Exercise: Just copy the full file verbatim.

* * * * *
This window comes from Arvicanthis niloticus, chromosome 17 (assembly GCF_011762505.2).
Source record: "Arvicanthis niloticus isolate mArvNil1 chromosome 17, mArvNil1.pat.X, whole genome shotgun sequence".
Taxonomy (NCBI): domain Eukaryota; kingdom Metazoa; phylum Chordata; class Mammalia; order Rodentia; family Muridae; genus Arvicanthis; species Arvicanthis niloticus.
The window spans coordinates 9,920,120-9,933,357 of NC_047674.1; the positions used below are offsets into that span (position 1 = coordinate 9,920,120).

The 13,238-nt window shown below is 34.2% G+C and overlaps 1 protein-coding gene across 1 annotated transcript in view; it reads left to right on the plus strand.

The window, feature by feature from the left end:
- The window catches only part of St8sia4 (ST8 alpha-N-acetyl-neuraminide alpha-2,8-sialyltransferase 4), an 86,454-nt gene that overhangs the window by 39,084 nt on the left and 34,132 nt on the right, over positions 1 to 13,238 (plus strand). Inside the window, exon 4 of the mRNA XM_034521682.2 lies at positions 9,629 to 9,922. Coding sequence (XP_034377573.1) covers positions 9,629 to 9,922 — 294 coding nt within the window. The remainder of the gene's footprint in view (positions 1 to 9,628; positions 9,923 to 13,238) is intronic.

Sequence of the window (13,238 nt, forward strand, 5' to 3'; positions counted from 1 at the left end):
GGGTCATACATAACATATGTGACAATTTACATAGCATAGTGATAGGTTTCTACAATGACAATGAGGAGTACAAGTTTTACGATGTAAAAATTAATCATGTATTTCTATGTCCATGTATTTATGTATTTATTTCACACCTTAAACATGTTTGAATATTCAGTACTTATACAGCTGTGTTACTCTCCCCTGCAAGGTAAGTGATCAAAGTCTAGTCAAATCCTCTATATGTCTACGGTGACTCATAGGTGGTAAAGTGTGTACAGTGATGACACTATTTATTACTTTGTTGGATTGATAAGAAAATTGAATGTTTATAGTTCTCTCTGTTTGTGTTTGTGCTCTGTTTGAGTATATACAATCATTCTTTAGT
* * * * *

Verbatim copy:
This window comes from Arvicanthis niloticus, chromosome 17 (assembly GCF_011762505.2).
Source record: "Arvicanthis niloticus isolate mArvNil1 chromosome 17, mArvNil1.pat.X, whole genome shotgun sequence".
Taxonomy (NCBI): domain Eukaryota; kingdom Metazoa; phylum Chordata; class Mammalia; order Rodentia; family Muridae; genus Arvicanthis; species Arvicanthis niloticus.
The window spans coordinates 9,920,120-9,933,357 of NC_047674.1; the positions used below are offsets into that span (position 1 = coordinate 9,920,120).

The 13,238-nt window shown below is 34.2% G+C and overlaps 1 protein-coding gene across 1 annotated transcript in view; it reads left to right on the plus strand.

The window, feature by feature from the left end:
- The window catches only part of St8sia4 (ST8 alpha-N-acetyl-neuraminide alpha-2,8-sialyltransferase 4), an 86,454-nt gene that overhangs the window by 39,084 nt on the left and 34,132 nt on the right, over positions 1 to 13,238 (plus strand). Inside the window, exon 4 of the mRNA XM_034521682.2 lies at positions 9,629 to 9,922. Coding sequence (XP_034377573.1) covers positions 9,629 to 9,922 — 294 coding nt within the window. The remainder of the gene's footprint in view (positions 1 to 9,628; positions 9,923 to 13,238) is intronic.

Sequence of the window (13,238 nt, forward strand, 5' to 3'; positions counted from 1 at the left end):
GGGTCATACATAACATATGTGACAATTTACATAGCATAGTGATAGGTTTCTACAATGACAATGAGGAGTACAAGTTTTACGATGTAAAAATTAATCATGTATTTCTATGTCCATGTATTTATGTATTTATTTCACACCTTAAACATGTTTGAATATTCAGTACTTATACAGCTGTGTTACTCTCCCCTGCAAGGTAAGTGATCAAAGTCTAGTCAAATCCTCTATATGTCTACGGTGACTCATAGGTGGTAAAGTGTGTACAGTGATGACACTATTTATTACTTTGTTGGATTGATAAGAAAATTGAATGTTTATAGTTCTCTCTGTTTGTGTTTGTGCTCTGTTTGAGTATATACAATCATTCTTTAGT